New Symbian Foundation to take on Android, LiMo

It was an unprecedented and largely unexpected move by Nokia, which had for months allowed speculation that it may join the Open Handset Alliance and back Android. Now it's taking steps to own Symbian, and to put away its competition.

The Symbian platform -- or more accurately, platforms, plural -- already provided the software backbone behind an estimated 165 million deployed smartphones worldwide, at the end of 2007. But despite powering a good one-third of smartphones, by conservative analysts' estimates, many had already declared Symbian a "failure," using that very word, in comparison with Google's upcoming not-really-delayed Android Linux-based mobile platform, and the other mobile Linux platform openly developed by the LiMo Foundation.

What is absolutely astonishing is how few, if any, mobile analysts saw this morning's move coming: Nokia, one of the key stakeholders in Symbian, is acquiring the remaining share of development company Symbian Ltd. that it did not already own. Symbian Ltd., in other words, becomes a division of Nokia, in a deal expected to close at the end of this year, pending regulatory approval.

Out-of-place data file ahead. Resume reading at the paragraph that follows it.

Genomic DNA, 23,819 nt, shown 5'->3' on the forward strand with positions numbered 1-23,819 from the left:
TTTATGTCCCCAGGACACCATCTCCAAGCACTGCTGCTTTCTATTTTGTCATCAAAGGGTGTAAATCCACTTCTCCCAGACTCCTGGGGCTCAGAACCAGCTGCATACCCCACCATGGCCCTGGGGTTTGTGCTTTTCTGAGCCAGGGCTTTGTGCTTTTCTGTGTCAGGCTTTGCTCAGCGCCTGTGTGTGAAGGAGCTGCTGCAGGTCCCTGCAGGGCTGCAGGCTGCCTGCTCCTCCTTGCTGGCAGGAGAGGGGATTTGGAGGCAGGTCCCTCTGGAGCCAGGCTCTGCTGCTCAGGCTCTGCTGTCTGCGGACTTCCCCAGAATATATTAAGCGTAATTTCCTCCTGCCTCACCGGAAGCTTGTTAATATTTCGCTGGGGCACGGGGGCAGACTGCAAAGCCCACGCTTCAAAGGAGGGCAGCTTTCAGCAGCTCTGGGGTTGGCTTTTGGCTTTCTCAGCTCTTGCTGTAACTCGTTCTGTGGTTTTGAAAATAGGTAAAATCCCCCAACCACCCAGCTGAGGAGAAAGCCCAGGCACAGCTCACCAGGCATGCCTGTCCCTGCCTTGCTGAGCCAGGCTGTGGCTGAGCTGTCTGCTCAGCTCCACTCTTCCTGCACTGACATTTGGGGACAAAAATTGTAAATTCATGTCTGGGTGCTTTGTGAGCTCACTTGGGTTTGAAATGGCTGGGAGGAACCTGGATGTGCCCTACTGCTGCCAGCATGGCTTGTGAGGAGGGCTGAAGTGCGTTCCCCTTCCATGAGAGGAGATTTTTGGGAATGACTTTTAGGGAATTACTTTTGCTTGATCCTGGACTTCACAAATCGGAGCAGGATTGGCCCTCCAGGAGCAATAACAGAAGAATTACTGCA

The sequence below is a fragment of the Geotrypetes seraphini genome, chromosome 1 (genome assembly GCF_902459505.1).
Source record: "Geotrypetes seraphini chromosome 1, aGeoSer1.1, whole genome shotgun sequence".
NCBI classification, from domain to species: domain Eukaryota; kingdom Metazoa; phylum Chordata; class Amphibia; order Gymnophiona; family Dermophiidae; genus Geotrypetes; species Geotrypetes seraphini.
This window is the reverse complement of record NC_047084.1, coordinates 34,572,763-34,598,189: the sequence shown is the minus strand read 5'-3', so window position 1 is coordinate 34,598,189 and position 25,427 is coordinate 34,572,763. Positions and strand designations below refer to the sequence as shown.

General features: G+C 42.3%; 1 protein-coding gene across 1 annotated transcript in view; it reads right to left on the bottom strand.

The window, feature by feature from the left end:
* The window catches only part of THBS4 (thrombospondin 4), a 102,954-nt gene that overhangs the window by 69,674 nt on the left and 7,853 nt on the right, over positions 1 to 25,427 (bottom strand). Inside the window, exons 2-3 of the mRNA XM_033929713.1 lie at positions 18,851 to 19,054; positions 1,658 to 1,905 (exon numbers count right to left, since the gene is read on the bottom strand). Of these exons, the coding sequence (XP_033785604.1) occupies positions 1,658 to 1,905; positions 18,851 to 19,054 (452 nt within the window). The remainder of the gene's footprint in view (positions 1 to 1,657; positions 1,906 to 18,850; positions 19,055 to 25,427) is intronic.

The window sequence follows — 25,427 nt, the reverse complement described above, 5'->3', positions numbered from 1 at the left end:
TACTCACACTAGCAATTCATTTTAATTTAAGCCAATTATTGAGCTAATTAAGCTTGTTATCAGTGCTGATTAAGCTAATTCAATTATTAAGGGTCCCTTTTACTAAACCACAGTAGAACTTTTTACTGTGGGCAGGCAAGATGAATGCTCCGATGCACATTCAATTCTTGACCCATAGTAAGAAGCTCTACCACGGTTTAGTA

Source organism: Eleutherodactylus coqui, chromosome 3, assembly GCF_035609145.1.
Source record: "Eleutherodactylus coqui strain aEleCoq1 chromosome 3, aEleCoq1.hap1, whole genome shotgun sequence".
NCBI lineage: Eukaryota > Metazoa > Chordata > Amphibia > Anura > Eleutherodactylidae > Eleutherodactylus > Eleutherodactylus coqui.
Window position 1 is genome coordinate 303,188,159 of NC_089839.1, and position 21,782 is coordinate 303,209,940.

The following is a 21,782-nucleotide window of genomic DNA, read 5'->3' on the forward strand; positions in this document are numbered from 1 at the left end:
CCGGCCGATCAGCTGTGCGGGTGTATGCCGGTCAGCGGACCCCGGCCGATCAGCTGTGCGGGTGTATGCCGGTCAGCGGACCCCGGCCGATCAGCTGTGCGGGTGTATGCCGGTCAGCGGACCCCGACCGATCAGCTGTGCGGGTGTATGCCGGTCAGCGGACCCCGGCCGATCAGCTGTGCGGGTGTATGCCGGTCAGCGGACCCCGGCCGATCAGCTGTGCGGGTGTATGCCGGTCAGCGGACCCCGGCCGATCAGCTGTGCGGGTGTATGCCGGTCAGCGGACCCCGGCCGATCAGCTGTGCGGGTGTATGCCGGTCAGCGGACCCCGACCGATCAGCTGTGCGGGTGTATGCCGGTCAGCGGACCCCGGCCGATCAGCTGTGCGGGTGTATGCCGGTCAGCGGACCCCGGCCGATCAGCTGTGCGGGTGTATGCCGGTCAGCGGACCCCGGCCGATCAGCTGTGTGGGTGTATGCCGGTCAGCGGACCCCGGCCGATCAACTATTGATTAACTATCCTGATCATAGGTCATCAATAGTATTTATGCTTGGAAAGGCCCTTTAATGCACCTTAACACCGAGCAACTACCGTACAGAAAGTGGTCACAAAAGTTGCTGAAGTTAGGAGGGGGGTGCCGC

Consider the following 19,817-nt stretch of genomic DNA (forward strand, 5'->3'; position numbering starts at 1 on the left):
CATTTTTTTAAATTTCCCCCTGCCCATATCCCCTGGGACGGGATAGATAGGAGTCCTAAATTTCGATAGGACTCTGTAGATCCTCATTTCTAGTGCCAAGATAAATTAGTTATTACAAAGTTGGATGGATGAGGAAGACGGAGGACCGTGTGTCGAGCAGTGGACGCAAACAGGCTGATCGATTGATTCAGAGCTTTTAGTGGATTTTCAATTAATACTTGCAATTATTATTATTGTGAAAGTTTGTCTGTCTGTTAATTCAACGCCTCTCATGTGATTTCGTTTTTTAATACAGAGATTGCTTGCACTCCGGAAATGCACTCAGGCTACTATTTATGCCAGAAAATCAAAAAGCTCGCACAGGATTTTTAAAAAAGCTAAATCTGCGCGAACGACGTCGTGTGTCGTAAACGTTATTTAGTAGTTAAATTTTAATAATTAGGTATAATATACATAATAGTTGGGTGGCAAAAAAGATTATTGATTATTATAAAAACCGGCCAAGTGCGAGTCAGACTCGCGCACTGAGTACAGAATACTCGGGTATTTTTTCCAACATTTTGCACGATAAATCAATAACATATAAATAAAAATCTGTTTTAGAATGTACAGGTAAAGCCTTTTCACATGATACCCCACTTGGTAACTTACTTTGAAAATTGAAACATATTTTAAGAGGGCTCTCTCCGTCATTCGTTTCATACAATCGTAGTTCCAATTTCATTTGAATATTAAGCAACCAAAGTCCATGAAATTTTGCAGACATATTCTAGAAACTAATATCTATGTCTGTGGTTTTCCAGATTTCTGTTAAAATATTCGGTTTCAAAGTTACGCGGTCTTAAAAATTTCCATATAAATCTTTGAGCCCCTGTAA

Immediately afterward, Nokia will set forth a plan to fuse together its three disparate user interface layers -- UIQ, NTT DoCoMo's MOAP, and Nokia's own S60 -- into a common framework. This will be the mission of the new Symbian Foundation, led by Nokia and launched in the first half of 2009. This it will be a time-consuming task, with at least one Symbian-oriented reporter estimating that part of the project won't be ready for final release until the third quarter of 2010.

"The first release of the unified Symbian Foundation platform is expected to be available during 2009," reads a white paper released today by the new Foundation's prototype body (PDF available here). "The platform will offer the means to build a complete mobile device while providing the tools to differentiate devices through tailoring of the user experience, applications and services. This will enable device manufacturers to create unique devices, based on a consistent and common platform, providing fuel and scale for the innovation of others.